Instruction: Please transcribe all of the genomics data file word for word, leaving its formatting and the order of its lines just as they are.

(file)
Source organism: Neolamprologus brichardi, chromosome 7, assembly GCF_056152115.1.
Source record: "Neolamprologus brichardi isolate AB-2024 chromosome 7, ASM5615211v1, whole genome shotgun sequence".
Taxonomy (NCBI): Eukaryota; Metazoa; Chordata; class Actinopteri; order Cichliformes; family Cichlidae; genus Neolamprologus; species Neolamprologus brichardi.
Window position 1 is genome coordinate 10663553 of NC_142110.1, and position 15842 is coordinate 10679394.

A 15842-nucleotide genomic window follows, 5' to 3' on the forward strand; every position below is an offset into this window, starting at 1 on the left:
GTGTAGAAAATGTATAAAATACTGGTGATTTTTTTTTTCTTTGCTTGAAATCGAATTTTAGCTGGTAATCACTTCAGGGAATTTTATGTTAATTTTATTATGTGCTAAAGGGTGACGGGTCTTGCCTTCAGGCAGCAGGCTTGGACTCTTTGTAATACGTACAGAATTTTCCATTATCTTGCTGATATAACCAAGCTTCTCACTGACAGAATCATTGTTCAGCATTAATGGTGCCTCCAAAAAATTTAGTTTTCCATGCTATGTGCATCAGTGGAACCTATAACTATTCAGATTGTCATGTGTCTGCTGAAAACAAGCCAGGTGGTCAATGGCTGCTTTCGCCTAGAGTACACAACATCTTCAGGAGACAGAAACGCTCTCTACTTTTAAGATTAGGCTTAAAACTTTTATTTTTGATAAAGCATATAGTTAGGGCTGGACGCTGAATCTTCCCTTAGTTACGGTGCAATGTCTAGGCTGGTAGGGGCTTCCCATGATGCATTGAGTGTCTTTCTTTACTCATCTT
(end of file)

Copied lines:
Source organism: Neolamprologus brichardi, chromosome 7, assembly GCF_056152115.1.
Source record: "Neolamprologus brichardi isolate AB-2024 chromosome 7, ASM5615211v1, whole genome shotgun sequence".
Taxonomy (NCBI): Eukaryota; Metazoa; Chordata; class Actinopteri; order Cichliformes; family Cichlidae; genus Neolamprologus; species Neolamprologus brichardi.
Window position 1 is genome coordinate 10663553 of NC_142110.1, and position 15842 is coordinate 10679394.

A 15842-nucleotide genomic window follows, 5' to 3' on the forward strand; every position below is an offset into this window, starting at 1 on the left:
GTGTAGAAAATGTATAAAATACTGGTGATTTTTTTTTTCTTTGCTTGAAATCGAATTTTAGCTGGTAATCACTTCAGGGAATTTTATGTTAATTTTATTATGTGCTAAAGGGTGACGGGTCTTGCCTTCAGGCAGCAGGCTTGGACTCTTTGTAATACGTACAGAATTTTCCATTATCTTGCTGATATAACCAAGCTTCTCACTGACAGAATCATTGTTCAGCATTAATGGTGCCTCCAAAAAATTTAGTTTTCCATGCTATGTGCATCAGTGGAACCTATAACTATTCAGATTGTCATGTGTCTGCTGAAAACAAGCCAGGTGGTCAATGGCTGCTTTCGCCTAGAGTACACAACATCTTCAGGAGACAGAAACGCTCTCTACTTTTAAGATTAGGCTTAAAACTTTTATTTTTGATAAAGCATATAGTTAGGGCTGGACGCTGAATCTTCCCTTAGTTACGGTGCAATGTCTAGGCTGGTAGGGGCTTCCCATGATGCATTGAGTGTCTTTCTTTACTCATCTT